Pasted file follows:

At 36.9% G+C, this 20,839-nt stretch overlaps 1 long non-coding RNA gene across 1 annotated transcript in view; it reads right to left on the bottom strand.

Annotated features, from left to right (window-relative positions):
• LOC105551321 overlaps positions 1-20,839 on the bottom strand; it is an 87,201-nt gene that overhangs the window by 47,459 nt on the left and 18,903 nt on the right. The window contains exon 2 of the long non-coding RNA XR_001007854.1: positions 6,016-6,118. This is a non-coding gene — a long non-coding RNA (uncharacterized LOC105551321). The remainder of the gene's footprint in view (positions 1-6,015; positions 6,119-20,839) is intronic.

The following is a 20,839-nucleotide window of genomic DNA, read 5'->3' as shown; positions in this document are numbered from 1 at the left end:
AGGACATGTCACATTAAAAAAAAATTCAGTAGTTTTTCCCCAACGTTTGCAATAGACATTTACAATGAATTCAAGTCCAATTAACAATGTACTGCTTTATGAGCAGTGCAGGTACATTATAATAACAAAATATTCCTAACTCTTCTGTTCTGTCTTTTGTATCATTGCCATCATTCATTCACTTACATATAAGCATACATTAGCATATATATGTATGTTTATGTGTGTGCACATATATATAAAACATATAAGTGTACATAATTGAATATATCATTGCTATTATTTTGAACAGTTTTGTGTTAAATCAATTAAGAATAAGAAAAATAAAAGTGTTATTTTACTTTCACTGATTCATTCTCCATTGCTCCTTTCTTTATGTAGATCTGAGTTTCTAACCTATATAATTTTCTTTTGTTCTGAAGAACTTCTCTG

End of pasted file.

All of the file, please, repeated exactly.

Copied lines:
At 36.9% G+C, this 20,839-nt stretch overlaps 1 long non-coding RNA gene across 1 annotated transcript in view; it reads right to left on the bottom strand.

Annotated features, from left to right (window-relative positions):
• LOC105551321 overlaps positions 1-20,839 on the bottom strand; it is an 87,201-nt gene that overhangs the window by 47,459 nt on the left and 18,903 nt on the right. The window contains exon 2 of the long non-coding RNA XR_001007854.1: positions 6,016-6,118. This is a non-coding gene — a long non-coding RNA (uncharacterized LOC105551321). The remainder of the gene's footprint in view (positions 1-6,015; positions 6,119-20,839) is intronic.

The following is a 20,839-nucleotide window of genomic DNA, read 5'->3' as shown; positions in this document are numbered from 1 at the left end:
AGGACATGTCACATTAAAAAAAAATTCAGTAGTTTTTCCCCAACGTTTGCAATAGACATTTACAATGAATTCAAGTCCAATTAACAATGTACTGCTTTATGAGCAGTGCAGGTACATTATAATAACAAAATATTCCTAACTCTTCTGTTCTGTCTTTTGTATCATTGCCATCATTCATTCACTTACATATAAGCATACATTAGCATATATATGTATGTTTATGTGTGTGCACATATATATAAAACATATAAGTGTACATAATTGAATATATCATTGCTATTATTTTGAACAGTTTTGTGTTAAATCAATTAAGAATAAGAAAAATAAAAGTGTTATTTTACTTTCACTGATTCATTCTCCATTGCTCCTTTCTTTATGTAGATCTGAGTTTCTAACCTATATAATTTTCTTTTGTTCTGAAGAACTTCTCTG